What hot flushes and night sweats mean

2012-02-10 00:00

THE other day a client, who was battling with hot flushes and night sweats, told me she’d read an article which stated that women who had these were at less risk for heart disease. She said this made her feel better about waking up drenched in the night or turning red and fanning herself with her notes at a board meeting.

Over the past few years there have been many studies about the role of menopause and hormone therapy (HT) and the risk of heart disease in women.

Research now suggests that hot flushes and night sweats may actually play a part as far as this health risk is concerned.

A new study, probably the one my client read about, suggests that women­ who have hot flushes early on in the menopausal transition are at lower risk for heart disease, and stroke than those women who only experience these symptoms later in their menopause. This might be because younger women may have healthier blood vessels than older women, but remember that each woman is an individual with her own risk profile so it’s sensible not to generalise­.

The study also showed that persistent hot flushes throughout the menopausal transition did not affect heart- disease risk. These results don’t seem to apply to night sweats, so there is a lot of discussion as to whether these different symptoms are caused by different factors, but once again the issue­ of individuality is most important.

Other research suggested that women who had any type of vasomotor symptoms (hot flushes and night sweats) seemed to have less calcification in their arteries, although these results depended on several different factors including the amount and length of time they had these flushes and night sweats, and when they started HT.

But menopause is complex and there is conflicting research about this issue, which is why dealing with midlife women’s health is so complicated, and information you read often seems to be contradictory. A different study shows that women with severe hot flushes are at risk for hardening (calcification) of the arteries. Other research indicated that women battling with night sweats may be at some risk for heart disease, although this risk doesn’t appear to be related to hot flushes.

In yet another study, it seemed that severe hot flushes didn’t affect the actual­ thickening of the lining of the arteries, but only the way in which the inner lining of the blood vessels (the endothelium) functions.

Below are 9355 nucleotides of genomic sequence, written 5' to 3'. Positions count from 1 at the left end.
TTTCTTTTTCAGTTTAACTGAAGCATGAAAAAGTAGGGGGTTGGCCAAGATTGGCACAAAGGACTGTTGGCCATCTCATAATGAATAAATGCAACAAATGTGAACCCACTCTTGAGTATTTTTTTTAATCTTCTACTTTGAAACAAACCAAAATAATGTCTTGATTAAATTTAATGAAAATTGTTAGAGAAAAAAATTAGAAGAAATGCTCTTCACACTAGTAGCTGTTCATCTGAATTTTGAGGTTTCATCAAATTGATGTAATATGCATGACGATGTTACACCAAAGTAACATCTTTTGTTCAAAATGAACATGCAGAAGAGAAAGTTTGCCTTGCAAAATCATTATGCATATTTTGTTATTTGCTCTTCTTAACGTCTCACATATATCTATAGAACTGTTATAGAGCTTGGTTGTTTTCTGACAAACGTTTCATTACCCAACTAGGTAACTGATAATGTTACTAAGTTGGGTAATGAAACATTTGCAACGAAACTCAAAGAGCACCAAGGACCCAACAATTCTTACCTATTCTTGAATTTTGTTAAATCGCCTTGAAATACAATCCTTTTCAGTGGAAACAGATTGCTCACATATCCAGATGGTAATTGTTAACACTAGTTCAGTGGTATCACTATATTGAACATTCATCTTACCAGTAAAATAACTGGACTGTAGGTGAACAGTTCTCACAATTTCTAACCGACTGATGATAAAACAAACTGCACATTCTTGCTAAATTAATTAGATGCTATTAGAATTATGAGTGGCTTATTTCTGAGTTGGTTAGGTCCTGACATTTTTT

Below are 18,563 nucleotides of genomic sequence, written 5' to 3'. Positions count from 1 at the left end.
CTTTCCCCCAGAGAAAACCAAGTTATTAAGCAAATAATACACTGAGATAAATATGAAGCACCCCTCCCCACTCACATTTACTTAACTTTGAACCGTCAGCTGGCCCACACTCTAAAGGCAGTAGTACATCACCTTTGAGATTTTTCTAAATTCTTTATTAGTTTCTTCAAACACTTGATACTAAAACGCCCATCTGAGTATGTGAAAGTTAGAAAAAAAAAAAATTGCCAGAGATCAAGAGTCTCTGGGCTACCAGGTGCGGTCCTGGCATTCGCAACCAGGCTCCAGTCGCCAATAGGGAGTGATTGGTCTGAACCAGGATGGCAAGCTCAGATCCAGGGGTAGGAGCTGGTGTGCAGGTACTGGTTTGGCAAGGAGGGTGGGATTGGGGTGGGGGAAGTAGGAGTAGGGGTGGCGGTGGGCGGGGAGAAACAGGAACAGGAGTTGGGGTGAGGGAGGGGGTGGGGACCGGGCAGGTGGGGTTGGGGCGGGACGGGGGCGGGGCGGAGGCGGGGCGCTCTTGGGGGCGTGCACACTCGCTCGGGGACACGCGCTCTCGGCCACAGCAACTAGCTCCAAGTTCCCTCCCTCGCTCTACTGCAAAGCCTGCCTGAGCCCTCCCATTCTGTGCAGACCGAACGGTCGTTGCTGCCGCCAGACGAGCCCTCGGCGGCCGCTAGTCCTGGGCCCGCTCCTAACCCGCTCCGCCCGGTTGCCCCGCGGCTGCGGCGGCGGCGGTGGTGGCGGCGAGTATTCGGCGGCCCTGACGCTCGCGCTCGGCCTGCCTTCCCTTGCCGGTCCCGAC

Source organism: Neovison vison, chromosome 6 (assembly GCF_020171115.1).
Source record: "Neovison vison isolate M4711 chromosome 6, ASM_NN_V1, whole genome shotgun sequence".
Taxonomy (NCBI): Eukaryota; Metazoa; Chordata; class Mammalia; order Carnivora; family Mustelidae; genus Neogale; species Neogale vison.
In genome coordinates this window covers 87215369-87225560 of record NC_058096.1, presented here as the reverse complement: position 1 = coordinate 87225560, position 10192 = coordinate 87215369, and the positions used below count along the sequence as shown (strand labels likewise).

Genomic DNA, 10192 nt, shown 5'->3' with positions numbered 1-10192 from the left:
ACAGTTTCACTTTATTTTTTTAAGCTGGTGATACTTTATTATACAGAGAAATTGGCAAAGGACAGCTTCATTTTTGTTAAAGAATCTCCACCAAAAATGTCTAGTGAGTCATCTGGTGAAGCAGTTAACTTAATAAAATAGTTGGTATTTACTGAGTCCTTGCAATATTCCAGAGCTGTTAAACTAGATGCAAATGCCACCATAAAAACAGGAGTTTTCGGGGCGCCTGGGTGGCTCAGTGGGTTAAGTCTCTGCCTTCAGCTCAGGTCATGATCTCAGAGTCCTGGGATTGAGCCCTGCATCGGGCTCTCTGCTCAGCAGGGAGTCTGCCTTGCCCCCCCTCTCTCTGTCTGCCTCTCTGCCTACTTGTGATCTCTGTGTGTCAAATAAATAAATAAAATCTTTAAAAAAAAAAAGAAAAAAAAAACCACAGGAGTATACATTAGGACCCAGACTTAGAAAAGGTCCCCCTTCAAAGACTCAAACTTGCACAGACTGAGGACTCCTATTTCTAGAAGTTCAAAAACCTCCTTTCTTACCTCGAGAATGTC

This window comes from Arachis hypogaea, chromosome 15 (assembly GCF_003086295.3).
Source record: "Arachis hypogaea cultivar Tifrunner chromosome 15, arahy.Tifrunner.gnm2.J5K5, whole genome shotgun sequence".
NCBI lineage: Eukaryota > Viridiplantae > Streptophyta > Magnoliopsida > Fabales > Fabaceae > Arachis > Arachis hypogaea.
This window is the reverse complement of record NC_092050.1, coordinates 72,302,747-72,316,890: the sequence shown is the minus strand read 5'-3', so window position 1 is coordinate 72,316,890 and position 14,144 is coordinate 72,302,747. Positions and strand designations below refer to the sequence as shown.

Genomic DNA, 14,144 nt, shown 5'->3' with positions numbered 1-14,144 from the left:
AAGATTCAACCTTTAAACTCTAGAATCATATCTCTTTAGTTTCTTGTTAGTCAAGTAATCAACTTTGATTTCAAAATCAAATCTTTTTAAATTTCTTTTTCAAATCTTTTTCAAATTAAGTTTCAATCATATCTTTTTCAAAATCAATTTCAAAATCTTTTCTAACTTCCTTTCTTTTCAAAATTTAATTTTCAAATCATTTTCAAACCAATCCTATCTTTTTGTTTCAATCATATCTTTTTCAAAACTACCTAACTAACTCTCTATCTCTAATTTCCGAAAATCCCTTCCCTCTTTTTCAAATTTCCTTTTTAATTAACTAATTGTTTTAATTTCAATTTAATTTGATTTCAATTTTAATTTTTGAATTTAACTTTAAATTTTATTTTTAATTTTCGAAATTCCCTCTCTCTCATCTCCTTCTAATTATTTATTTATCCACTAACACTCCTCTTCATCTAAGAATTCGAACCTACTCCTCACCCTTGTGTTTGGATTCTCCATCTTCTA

The importance of this research is that hot flushes and night sweats, depending on when, and at what stage of your menopause­ transition you get them, may be useful in predicting­ your risk of heart disease.

I believe that future research will show that hot flushes, while normal and to be expected in most women, may possibly be a red flag for heart disease in some postmenopausal women and not in others, depending on their individual health profile. So it may become important for doctors to add the information of whether you have severe or moderate hot flushes to the list of factors that could put you at risk for heart disease.

The problem is that hot flushes usually­ occur at an age when women start to be at greater risk for heart disease, so it is vital for clinicians to understand whether hot flushes and night sweats signal ageing blood vessels and underlying problems relating to early heart disease and other health issues. Because these results don’t apply to all women, as always, the individual approach is the way to go.

Regardless of your menopausal symptoms, you should work in partnership with your doctor to understand and be aware of heart-disease risk factors, having appropriate tests and treatment when necessary.

Because there is so much new research it is not yet clear what future strategies will be most effective in dealing with these issues, but it seems certain that a healthy lifestyle and giving­ up smoking, drinking moderately and exercising, as well as taking cholesterol-lowering drugs when indicated, should help keep these risk factors at bay.


 Nicole Jaff is an international menopause expert. Her most recent book, Menopause: Everything You Need to Know, is published by Pan Macmillan.

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